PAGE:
The pilot study utilized the random forest form of machine learning to analyze large amounts of data, search for correlations among variables, evaluate options, and find solutions for a complex problem. Random forest constructs a flow chart of the questions and answers that lead to a decision, and it pools experience and information from many sources to reduce variability and increase the reliability of predictions.
The resulting algorithm included 87 clinical variables and 15 specific criteria related to the appropriateness of admission to the ICU within 48 hours of surgery. An admission to the ICU was considered appropriate if one of these criteria was met. The criteria included: intubation for more than 12 hours, reintubation, respiratory or circulatory arrest, call for rapid response or code, blood pressure below 100/60 mHg for two consecutive hours, heart rate below 60 or above 110 bpm for two consecutive hours, use of pressors, placement of a central venous line or Swan-Ganz catheter, echocardiogram, new onset of cardiac arrhythmia, myocardial infarction, return to the operating room, blood transfusion requiring more than 4 units, or readmission to the ICU after a prior admission.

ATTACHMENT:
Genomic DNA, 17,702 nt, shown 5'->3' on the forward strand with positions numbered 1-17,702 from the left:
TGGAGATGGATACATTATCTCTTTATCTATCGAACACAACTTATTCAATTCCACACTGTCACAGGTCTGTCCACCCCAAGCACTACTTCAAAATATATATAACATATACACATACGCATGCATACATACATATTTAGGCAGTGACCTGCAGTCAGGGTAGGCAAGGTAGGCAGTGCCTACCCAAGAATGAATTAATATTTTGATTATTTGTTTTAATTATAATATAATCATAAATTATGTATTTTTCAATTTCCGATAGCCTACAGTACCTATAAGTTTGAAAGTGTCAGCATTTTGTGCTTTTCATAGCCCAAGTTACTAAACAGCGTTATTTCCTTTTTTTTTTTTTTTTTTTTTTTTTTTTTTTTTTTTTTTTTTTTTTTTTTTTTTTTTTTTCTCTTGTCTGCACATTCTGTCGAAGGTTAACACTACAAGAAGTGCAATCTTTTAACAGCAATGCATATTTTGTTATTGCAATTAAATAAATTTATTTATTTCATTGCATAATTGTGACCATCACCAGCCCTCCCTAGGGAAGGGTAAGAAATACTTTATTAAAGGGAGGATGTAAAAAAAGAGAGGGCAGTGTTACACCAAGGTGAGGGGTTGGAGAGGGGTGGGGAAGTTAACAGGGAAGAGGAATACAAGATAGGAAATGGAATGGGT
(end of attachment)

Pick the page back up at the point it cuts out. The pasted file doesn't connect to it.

Researchers prepared a questionnaire to prospectively ask clinicians how they would evaluate the need for intensive care for each patient. “We asked clinicians which is the best pathway for each patient: should the patient go to the post-acute care unit, a regular floor, or the ICU? We asked the machine the same question and compared the results,” explained Francesco Maria Carrano, MD, a postdoctoral research fellow at NYU Langone and first author of the study.
Artificial intelligence correctly triaged 41 of the 50 patients in the study (82 percent). Surgeons had an accuracy triage rate of 70 percent (35 patients), intensivists 64 percent (32 patients), and anesthesiologists 58 percent (29 patients). The number of incorrect triage decisions was lowest for AI (18 percent), followed by 30 percent for surgeons, 36 percent for intensivists, and 42 percent for anesthesiologists.